The parent company of Google is known as Alphabet. It is the fifth-largest tech company in the world, and it ranks among the most valuable publicly traded companies in the world. In January 2019, shareholders of Alphabet sued its board. The shareholders argued that the board had mishandled incidents of sexual harassment and other misconduct involving Alphabet executives. For example, Android co-founder Andy Rubin reportedly had engaged in misconduct with Alphabet employees, yet he received a $90 million payment from the company when he left in 2014. Rubin never admitted to misconduct, but the reports were sufficiently credible to trigger internal turmoil at Alphabet. Employees across multiple divisions of the company even staged a walkout in 2018 to protest what they saw as a coverup of abuse.
Initially, the shareholders brought several separate but related claims. The judge hearing the lawsuits consolidated them into a single case. The Alphabet board responded to the litigation by creating a Special Litigation Committee. This is an independent committee that will work with the law firm Cravath, Swaine & Moore to probe further into the allegations of sexual misconduct. Meanwhile, Alphabet asked the court to extend its deadline to respond to the lawsuit from November 8 to December 13.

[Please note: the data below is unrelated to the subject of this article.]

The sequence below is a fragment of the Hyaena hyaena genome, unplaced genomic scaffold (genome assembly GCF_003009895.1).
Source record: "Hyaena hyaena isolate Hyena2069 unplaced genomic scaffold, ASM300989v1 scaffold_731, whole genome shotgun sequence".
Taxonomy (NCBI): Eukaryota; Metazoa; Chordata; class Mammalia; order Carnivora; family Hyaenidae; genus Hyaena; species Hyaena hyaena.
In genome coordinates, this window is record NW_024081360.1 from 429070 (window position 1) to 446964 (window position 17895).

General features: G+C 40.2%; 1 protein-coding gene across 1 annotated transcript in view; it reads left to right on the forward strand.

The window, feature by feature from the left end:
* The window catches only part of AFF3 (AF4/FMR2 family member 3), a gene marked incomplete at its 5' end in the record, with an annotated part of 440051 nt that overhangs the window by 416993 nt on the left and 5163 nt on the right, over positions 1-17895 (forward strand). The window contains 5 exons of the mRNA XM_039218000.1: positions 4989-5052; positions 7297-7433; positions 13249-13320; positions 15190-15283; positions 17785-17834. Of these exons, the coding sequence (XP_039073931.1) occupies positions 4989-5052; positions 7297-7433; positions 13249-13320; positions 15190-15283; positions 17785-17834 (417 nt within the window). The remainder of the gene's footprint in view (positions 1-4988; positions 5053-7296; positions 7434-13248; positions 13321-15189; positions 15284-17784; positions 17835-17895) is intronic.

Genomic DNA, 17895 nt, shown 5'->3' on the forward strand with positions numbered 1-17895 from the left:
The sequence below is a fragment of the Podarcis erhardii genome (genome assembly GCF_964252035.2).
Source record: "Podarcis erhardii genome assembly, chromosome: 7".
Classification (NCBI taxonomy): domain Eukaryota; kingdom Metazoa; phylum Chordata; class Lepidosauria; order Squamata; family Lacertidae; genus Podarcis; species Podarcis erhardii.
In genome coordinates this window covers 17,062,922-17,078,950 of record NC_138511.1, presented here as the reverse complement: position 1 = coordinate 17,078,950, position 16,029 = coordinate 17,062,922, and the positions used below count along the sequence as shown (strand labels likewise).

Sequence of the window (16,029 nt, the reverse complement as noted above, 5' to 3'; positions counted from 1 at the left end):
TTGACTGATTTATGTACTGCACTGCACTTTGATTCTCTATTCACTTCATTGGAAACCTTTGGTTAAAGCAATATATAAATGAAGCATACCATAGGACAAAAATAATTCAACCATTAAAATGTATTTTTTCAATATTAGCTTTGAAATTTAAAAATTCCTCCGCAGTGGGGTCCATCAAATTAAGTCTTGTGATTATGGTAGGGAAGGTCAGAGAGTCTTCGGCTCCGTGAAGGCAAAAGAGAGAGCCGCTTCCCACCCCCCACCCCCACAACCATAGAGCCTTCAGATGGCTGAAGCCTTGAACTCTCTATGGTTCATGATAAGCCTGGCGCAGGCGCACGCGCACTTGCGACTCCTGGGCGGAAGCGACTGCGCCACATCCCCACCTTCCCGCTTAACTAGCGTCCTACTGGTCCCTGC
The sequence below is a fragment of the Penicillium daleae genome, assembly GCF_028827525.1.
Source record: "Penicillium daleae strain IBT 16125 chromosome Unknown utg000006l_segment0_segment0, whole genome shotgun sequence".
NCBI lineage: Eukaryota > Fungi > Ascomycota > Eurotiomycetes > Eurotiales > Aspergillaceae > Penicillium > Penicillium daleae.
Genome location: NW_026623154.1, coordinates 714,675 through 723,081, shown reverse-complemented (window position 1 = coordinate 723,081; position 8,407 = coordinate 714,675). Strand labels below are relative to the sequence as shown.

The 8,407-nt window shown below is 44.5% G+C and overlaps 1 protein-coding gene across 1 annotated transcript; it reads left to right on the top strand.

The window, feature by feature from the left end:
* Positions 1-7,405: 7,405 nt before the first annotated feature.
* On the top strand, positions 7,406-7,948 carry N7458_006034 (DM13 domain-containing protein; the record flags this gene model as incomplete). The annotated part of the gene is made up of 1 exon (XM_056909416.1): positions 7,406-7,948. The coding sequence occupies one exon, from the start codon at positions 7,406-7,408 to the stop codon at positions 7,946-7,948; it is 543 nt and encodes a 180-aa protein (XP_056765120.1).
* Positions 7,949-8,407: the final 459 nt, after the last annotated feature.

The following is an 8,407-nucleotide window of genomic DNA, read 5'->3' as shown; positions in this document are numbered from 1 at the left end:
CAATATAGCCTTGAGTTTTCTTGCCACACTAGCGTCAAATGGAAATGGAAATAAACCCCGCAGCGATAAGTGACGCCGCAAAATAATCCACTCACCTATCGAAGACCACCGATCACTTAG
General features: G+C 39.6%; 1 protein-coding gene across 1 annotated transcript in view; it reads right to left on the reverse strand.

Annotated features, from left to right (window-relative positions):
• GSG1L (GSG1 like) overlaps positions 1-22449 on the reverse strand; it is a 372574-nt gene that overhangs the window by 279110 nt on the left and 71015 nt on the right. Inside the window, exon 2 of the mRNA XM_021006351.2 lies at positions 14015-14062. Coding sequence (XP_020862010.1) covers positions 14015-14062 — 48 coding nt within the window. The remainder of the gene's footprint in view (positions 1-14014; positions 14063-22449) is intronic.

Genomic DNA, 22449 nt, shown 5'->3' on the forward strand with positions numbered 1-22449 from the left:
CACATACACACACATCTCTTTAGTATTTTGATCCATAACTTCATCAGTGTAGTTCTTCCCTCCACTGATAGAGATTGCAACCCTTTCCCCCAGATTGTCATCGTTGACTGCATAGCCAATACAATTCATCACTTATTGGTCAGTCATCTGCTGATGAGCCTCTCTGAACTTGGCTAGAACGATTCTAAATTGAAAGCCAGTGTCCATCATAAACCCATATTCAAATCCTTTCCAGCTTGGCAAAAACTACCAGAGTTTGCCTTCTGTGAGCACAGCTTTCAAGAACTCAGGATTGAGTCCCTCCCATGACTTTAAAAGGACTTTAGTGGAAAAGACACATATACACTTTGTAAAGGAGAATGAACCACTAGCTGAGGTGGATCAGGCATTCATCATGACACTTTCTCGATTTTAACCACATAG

Now, Alphabet again has received an extension of time to craft its response. The judge has postponed the deadline until February 14, 2020, giving the tech juggernaut another two months to frame its arguments. In the wake of the #metoo movement, the outcome of this litigation may shed light on sexual harassment and gender discrimination in the tech industry.
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